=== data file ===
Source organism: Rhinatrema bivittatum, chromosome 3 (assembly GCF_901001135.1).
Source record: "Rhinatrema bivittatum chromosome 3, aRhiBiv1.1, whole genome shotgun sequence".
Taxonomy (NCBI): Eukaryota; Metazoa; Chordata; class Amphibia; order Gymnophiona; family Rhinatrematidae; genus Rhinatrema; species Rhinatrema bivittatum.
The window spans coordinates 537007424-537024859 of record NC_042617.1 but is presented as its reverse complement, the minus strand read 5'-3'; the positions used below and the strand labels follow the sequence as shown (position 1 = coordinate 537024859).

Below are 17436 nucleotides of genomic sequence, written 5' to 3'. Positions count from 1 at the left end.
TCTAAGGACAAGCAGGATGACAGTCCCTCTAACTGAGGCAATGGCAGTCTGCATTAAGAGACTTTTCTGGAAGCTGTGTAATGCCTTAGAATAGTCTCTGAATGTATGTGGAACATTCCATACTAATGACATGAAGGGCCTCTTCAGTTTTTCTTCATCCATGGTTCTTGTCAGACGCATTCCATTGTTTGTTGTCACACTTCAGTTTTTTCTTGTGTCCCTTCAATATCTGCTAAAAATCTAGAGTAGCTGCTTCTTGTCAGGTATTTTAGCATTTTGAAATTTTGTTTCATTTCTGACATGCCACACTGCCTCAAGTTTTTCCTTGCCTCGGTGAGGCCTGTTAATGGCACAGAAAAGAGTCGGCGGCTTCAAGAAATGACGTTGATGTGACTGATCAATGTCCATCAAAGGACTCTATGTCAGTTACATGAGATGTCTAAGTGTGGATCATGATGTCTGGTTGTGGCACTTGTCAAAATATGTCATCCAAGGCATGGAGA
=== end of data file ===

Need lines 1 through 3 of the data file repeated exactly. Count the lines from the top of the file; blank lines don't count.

Source organism: Rhinatrema bivittatum, chromosome 3 (assembly GCF_901001135.1).
Source record: "Rhinatrema bivittatum chromosome 3, aRhiBiv1.1, whole genome shotgun sequence".
Taxonomy (NCBI): Eukaryota; Metazoa; Chordata; class Amphibia; order Gymnophiona; family Rhinatrematidae; genus Rhinatrema; species Rhinatrema bivittatum.